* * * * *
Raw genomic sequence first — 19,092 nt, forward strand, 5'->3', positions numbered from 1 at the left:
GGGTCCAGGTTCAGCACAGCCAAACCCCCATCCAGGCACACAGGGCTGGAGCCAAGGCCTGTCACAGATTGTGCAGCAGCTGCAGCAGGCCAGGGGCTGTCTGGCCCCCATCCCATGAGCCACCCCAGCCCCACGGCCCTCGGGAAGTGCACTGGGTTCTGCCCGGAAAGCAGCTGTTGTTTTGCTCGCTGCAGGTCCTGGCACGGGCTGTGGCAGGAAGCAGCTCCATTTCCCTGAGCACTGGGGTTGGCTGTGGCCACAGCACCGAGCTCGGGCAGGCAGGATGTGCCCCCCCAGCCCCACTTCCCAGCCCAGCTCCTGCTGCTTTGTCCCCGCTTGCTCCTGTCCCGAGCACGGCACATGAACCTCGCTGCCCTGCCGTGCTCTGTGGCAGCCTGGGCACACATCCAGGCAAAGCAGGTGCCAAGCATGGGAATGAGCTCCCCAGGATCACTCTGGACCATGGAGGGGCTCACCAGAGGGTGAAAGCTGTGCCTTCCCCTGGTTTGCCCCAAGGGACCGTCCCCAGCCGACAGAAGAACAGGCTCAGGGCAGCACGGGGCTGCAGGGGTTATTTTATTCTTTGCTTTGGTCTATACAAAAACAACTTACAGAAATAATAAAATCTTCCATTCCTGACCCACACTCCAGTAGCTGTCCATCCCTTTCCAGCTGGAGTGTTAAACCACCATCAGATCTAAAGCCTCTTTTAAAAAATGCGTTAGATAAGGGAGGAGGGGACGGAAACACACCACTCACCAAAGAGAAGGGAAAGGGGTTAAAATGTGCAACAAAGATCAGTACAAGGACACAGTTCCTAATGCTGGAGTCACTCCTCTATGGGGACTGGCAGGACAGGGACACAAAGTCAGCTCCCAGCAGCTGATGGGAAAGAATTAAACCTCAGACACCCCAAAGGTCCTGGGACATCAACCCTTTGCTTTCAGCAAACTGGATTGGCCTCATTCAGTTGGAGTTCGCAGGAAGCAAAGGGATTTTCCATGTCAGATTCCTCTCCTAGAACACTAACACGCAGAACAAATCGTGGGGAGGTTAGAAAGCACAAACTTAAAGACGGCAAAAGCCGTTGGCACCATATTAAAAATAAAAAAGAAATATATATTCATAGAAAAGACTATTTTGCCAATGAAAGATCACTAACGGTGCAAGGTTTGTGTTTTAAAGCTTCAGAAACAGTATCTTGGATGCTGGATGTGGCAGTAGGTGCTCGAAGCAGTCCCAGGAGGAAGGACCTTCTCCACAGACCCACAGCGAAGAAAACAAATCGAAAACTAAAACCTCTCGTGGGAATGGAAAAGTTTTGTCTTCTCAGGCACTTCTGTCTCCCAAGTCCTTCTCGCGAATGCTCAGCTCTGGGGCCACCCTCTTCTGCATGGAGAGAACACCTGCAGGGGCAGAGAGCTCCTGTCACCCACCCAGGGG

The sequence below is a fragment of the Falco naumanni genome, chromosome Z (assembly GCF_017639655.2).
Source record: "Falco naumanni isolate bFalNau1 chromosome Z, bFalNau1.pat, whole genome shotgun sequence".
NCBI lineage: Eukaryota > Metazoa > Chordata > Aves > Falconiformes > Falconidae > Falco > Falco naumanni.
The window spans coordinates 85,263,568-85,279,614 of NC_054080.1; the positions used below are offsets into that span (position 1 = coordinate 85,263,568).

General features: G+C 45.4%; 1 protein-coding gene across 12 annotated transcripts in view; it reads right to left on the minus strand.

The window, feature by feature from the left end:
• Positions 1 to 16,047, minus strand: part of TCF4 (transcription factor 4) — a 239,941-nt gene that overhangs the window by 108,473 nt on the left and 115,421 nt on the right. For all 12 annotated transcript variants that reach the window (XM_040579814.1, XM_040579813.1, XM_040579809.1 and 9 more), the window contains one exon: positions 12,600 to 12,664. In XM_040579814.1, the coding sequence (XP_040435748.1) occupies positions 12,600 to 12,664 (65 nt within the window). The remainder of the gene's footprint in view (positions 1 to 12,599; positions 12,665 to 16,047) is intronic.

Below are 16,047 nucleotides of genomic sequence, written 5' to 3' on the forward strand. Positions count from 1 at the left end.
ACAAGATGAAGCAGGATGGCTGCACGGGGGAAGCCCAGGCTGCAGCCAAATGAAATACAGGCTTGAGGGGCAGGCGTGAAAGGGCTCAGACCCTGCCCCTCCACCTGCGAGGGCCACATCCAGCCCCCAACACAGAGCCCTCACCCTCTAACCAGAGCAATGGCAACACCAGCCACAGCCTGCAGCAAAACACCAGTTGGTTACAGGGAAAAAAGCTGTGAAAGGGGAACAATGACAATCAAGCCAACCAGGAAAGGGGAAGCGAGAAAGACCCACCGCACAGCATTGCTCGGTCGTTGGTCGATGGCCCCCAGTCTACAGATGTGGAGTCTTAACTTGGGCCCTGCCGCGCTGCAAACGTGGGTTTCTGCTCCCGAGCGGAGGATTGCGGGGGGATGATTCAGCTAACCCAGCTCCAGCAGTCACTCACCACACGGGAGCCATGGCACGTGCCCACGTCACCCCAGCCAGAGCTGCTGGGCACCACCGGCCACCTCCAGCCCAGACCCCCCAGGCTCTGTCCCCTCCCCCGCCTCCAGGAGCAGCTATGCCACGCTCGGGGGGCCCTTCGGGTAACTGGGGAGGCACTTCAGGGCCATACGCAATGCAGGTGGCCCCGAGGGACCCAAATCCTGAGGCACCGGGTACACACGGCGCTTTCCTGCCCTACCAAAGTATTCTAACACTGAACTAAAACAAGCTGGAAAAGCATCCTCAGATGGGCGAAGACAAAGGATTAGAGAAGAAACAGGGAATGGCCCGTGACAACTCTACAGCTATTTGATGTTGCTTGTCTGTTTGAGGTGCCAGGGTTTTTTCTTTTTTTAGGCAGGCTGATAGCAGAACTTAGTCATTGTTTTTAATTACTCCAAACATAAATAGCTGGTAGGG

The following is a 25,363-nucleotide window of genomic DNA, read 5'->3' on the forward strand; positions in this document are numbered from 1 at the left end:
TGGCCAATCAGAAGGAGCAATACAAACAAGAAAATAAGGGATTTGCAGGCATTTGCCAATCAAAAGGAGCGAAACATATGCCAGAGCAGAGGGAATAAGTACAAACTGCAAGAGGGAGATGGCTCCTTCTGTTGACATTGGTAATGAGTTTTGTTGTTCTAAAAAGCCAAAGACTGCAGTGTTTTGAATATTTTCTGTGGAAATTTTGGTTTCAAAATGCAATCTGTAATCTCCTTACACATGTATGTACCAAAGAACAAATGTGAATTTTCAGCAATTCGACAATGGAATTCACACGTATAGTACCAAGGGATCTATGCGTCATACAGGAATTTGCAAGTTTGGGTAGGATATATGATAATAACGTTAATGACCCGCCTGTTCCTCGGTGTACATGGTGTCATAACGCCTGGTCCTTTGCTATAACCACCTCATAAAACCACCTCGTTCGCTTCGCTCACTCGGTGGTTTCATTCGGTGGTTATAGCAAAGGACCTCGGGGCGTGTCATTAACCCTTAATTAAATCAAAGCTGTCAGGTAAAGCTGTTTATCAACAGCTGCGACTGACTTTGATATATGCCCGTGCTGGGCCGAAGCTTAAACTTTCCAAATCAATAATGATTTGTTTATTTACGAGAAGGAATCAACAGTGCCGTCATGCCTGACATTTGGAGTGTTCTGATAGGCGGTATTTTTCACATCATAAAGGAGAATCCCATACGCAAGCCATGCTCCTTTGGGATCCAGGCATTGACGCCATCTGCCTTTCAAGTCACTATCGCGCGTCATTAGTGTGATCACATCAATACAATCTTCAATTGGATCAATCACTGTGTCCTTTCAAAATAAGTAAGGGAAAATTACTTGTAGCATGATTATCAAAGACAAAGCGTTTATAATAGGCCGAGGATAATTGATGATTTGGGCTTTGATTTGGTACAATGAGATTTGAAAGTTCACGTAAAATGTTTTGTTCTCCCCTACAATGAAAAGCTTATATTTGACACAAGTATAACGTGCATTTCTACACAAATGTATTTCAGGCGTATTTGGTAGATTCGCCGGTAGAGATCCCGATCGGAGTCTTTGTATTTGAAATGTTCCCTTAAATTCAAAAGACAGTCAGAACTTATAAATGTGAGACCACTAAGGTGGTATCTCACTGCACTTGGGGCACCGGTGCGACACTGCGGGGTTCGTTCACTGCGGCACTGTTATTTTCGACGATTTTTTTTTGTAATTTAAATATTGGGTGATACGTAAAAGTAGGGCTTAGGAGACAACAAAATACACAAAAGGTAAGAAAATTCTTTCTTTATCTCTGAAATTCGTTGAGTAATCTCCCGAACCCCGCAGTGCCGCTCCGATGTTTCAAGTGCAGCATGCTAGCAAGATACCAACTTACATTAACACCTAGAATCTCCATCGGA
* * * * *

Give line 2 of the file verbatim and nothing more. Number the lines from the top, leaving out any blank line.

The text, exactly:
GGGTCCAGGTTCAGCACAGCCAAACCCCCATCCAGGCACACAGGGCTGGAGCCAAGGCCTGTCACAGATTGTGCAGCAGCTGCAGCAGGCCAGGGGCTGTCTGGCCCCCATCCCATGAGCCACCCCAGCCCCACGGCCCTCGGGAAGTGCACTGGGTTCTGCCCGGAAAGCAGCTGTTGTTTTGCTCGCTGCAGGTCCTGGCACGGGCTGTGGCAGGAAGCAGCTCCATTTCCCTGAGCACTGGGGTTGGCTGTGGCCACAGCACCGAGCTCGGGCAGGCAGGATGTGCCCCCCCAGCCCCACTTCCCAGCCCAGCTCCTGCTGCTTTGTCCCCGCTTGCTCCTGTCCCGAGCACGGCACATGAACCTCGCTGCCCTGCCGTGCTCTGTGGCAGCCTGGGCACACATCCAGGCAAAGCAGGTGCCAAGCATGGGAATGAGCTCCCCAGGATCACTCTGGACCATGGAGGGGCTCACCAGAGGGTGAAAGCTGTGCCTTCCCCTGGTTTGCCCCAAGGGACCGTCCCCAGCCGACAGAAGAACAGGCTCAGGGCAGCACGGGGCTGCAGGGGTTATTTTATTCTTTGCTTTGGTCTATACAAAAACAACTTACAGAAATAATAAAATCTTCCATTCCTGACCCACACTCCAGTAGCTGTCCATCCCTTTCCAGCTGGAGTGTTAAACCACCATCAGATCTAAAGCCTCTTTTAAAAAATGCGTTAGATAAGGGAGGAGGGGACGGAAACACACCACTCACCAAAGAGAAGGGAAAGGGGTTAAAATGTGCAACAAAGATCAGTACAAGGACACAGTTCCTAATGCTGGAGTCACTCCTCTATGGGGACTGGCAGGACAGGGACACAAAGTCAGCTCCCAGCAGCTGATGGGAAAGAATTAAACCTCAGACACCCCAAAGGTCCTGGGACATCAACCCTTTGCTTTCAGCAAACTGGATTGGCCTCATTCAGTTGGAGTTCGCAGGAAGCAAAGGGATTTTCCATGTCAGATTCCTCTCCTAGAACACTAACACGCAGAACAAATCGTGGGGAGGTTAGAAAGCACAAACTTAAAGACGGCAAAAGCCGTTGGCACCATATTAAAAATAAAAAAGAAATATATATTCATAGAAAAGACTATTTTGCCAATGAAAGATCACTAACGGTGCAAGGTTTGTGTTTTAAAGCTTCAGAAACAGTATCTTGGATGCTGGATGTGGCAGTAGGTGCTCGAAGCAGTCCCAGGAGGAAGGACCTTCTCCACAGACCCACAGCGAAGAAAACAAATCGAAAACTAAAACCTCTCGTGGGAATGGAAAAGTTTTGTCTTCTCAGGCACTTCTGTCTCCCAAGTCCTTCTCGCGAATGCTCAGCTCTGGGGCCACCCTCTTCTGCATGGAGAGAACACCTGCAGGGGCAGAGAGCTCCTGTCACCCACCCAGGGG